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Is there a way to convert a .bz2 file to a .tar.bz2 file without decompressing the entire thing to disk and then re-compressing? The decompressed size is larger than my drive. Since bz2 operates on blocks, it would seem like you could just decompress a block, pipe it, re-compress it, remove the decompressed block from memory, etc.

I asked this on Ubuntu Forums and didn't find an answer.

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Why would you want to do this? –  sirlancelot Oct 30 '09 at 9:28
    
Originally it was to work with very large data files without uncompressing them. archivemount lets you mount .tar.bz2 (because it has "filesystem" inside), but not .bz2. –  endolith Oct 30 '09 at 23:47
    

2 Answers 2

up vote 2 down vote accepted

Update: My original answer doesn't work at all, sorry. tar won't accept a data stream from STDIN as input, so the first command fails.

The only way I can think of to accomplish what you want is to write your own program to add the required tar headers and such around your data stream. Then you could write:

$ bzcat foo.bz2 | stream-to-tar | bzip - > foo.tar.bz2

... and (assuming your program gets the tar format right) you could decompress it with a standard tar xf foo.tar.bz2.


This probably isn't how you want to do it, since it doesn't provide any of the usual advantages of tar'ing the file in the first place.

$ bzcat foo.bz2 | tar cjf foo.tar.bz2 -

Now, the problem is that tar doesn't include any filesystem in it cause all we've given it is a decompressed data stream. That means you need to decompress/untar it like this:

$ tar --to-stdout -xjf foo.tar.bz2 > foo

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what version of tar is this? doesn't work with GNU tar 1.16.1. –  goldPseudo Oct 30 '09 at 0:49
    
GNU tar 1.20 on debian, 1.21 on cygwin. hmm. you're right, the first command doesn't seem to work. tar sez tar: -: Cannot stat: No such file or directory. it doesn't seem to like STDIN. the second command would work, assuming the first one did. –  quack quixote Oct 30 '09 at 2:19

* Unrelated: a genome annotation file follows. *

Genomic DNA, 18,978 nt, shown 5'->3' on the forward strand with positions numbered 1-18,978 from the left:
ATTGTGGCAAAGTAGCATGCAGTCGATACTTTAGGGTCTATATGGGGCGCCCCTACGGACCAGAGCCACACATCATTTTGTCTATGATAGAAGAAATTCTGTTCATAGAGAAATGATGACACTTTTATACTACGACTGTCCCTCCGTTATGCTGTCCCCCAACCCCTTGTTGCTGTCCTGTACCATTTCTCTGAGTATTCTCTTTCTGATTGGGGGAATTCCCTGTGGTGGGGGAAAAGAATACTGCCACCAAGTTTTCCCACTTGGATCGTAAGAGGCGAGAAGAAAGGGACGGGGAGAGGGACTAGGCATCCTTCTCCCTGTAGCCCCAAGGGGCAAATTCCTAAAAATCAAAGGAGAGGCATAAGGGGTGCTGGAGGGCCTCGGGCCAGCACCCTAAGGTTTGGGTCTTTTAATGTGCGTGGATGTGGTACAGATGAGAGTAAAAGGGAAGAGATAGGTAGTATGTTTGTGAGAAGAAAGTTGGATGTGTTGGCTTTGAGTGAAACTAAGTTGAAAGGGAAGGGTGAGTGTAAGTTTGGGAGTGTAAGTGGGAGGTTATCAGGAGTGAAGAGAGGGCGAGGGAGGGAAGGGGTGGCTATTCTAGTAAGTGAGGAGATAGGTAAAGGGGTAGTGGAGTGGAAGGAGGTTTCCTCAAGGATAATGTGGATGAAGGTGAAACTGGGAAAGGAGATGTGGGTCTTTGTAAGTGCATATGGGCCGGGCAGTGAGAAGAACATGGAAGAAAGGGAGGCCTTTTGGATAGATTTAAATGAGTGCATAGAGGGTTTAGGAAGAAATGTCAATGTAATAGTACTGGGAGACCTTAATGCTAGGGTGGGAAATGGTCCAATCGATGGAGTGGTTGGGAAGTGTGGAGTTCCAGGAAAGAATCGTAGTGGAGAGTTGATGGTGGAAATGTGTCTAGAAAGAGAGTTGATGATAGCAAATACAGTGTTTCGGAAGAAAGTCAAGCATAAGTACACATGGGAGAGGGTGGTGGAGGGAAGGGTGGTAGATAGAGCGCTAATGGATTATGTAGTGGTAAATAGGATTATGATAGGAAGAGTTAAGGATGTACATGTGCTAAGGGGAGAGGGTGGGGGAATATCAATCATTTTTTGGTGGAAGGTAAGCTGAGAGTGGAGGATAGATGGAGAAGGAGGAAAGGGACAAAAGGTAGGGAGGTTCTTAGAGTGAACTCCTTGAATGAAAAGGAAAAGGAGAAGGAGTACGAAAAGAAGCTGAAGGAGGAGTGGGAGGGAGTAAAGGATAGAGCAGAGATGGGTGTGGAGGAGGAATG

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tar doesn't accept a data stream from STDIN, it must be a list of files. –  sirlancelot Oct 30 '09 at 9:41
    
@sirlancelot: correct, thx. fixed my answer to reflect this. –  quack quixote Oct 30 '09 at 18:42

I think you'll find that the answer is: You don't do this. The compression gained from a .tbz2 file vs. a .bz2 file is pretty minimal if you compressed it with --best. Here is an example over an httpd error log:

 39M ./httpd-error.log
904K ./httpd-error.log.bz2
904K ./httpd-error.log.tbz2

Otherwise, you'll have to do it with a stop by the hard drive.

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I wasn't doing it for the compression. I was doing it because a .tar.bz2 can be mounted without uncompressing it, but a .bz2 can't. For very large compressed files (OSM maps and Wikipedia dumps are both extremely large XML files stored as .bz2, for instance), you really don't want to decompress the entire thing to your drive in order to use it. –  endolith Oct 30 '09 at 23:44
    
Then I guess I would need to know what you want to do with this file? Are you looking to parse with a programming language, search through it, etc? –  Jack M. Nov 6 '09 at 15:56
    
Both of those, yes. –  endolith Dec 17 '09 at 18:39

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